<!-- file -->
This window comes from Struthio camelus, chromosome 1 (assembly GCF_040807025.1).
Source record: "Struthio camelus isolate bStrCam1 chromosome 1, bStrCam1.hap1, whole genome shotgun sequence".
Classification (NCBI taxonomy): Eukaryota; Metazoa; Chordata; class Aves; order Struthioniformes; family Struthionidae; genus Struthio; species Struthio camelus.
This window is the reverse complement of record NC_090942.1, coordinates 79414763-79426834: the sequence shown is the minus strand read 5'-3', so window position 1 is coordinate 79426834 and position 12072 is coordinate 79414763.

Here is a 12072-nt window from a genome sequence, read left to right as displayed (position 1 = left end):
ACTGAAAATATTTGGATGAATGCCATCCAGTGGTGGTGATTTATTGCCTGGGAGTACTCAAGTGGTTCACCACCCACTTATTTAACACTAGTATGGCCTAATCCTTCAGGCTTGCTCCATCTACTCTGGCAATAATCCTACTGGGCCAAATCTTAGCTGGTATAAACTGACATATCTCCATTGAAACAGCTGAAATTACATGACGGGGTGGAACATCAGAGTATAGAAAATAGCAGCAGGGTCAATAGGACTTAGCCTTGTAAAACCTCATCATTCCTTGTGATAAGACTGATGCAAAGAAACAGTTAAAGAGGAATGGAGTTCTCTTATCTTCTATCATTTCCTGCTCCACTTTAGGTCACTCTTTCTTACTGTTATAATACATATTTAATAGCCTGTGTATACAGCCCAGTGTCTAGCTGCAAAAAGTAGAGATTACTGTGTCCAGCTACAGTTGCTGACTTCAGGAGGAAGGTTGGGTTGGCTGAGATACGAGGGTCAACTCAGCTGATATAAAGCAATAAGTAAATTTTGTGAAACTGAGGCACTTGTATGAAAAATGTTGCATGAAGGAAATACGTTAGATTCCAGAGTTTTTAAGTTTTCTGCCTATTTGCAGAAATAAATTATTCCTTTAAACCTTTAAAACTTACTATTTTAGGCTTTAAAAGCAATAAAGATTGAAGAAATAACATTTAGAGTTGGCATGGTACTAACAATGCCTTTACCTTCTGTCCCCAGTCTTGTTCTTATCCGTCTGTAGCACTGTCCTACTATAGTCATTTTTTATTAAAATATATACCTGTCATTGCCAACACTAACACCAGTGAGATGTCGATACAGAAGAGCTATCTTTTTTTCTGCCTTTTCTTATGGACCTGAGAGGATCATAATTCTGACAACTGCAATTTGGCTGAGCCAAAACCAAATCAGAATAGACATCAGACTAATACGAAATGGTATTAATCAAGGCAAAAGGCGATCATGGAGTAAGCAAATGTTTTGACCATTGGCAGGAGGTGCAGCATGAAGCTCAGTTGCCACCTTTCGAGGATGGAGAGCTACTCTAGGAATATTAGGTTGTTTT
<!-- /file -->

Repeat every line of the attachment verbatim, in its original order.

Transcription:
This window comes from Struthio camelus, chromosome 1 (assembly GCF_040807025.1).
Source record: "Struthio camelus isolate bStrCam1 chromosome 1, bStrCam1.hap1, whole genome shotgun sequence".
Classification (NCBI taxonomy): Eukaryota; Metazoa; Chordata; class Aves; order Struthioniformes; family Struthionidae; genus Struthio; species Struthio camelus.
This window is the reverse complement of record NC_090942.1, coordinates 79414763-79426834: the sequence shown is the minus strand read 5'-3', so window position 1 is coordinate 79426834 and position 12072 is coordinate 79414763.

Here is a 12072-nt window from a genome sequence, read left to right as displayed (position 1 = left end):
ACTGAAAATATTTGGATGAATGCCATCCAGTGGTGGTGATTTATTGCCTGGGAGTACTCAAGTGGTTCACCACCCACTTATTTAACACTAGTATGGCCTAATCCTTCAGGCTTGCTCCATCTACTCTGGCAATAATCCTACTGGGCCAAATCTTAGCTGGTATAAACTGACATATCTCCATTGAAACAGCTGAAATTACATGACGGGGTGGAACATCAGAGTATAGAAAATAGCAGCAGGGTCAATAGGACTTAGCCTTGTAAAACCTCATCATTCCTTGTGATAAGACTGATGCAAAGAAACAGTTAAAGAGGAATGGAGTTCTCTTATCTTCTATCATTTCCTGCTCCACTTTAGGTCACTCTTTCTTACTGTTATAATACATATTTAATAGCCTGTGTATACAGCCCAGTGTCTAGCTGCAAAAAGTAGAGATTACTGTGTCCAGCTACAGTTGCTGACTTCAGGAGGAAGGTTGGGTTGGCTGAGATACGAGGGTCAACTCAGCTGATATAAAGCAATAAGTAAATTTTGTGAAACTGAGGCACTTGTATGAAAAATGTTGCATGAAGGAAATACGTTAGATTCCAGAGTTTTTAAGTTTTCTGCCTATTTGCAGAAATAAATTATTCCTTTAAACCTTTAAAACTTACTATTTTAGGCTTTAAAAGCAATAAAGATTGAAGAAATAACATTTAGAGTTGGCATGGTACTAACAATGCCTTTACCTTCTGTCCCCAGTCTTGTTCTTATCCGTCTGTAGCACTGTCCTACTATAGTCATTTTTTATTAAAATATATACCTGTCATTGCCAACACTAACACCAGTGAGATGTCGATACAGAAGAGCTATCTTTTTTTCTGCCTTTTCTTATGGACCTGAGAGGATCATAATTCTGACAACTGCAATTTGGCTGAGCCAAAACCAAATCAGAATAGACATCAGACTAATACGAAATGGTATTAATCAAGGCAAAAGGCGATCATGGAGTAAGCAAATGTTTTGACCATTGGCAGGAGGTGCAGCATGAAGCTCAGTTGCCACCTTTCGAGGATGGAGAGCTACTCTAGGAATATTAGGTTGTTTT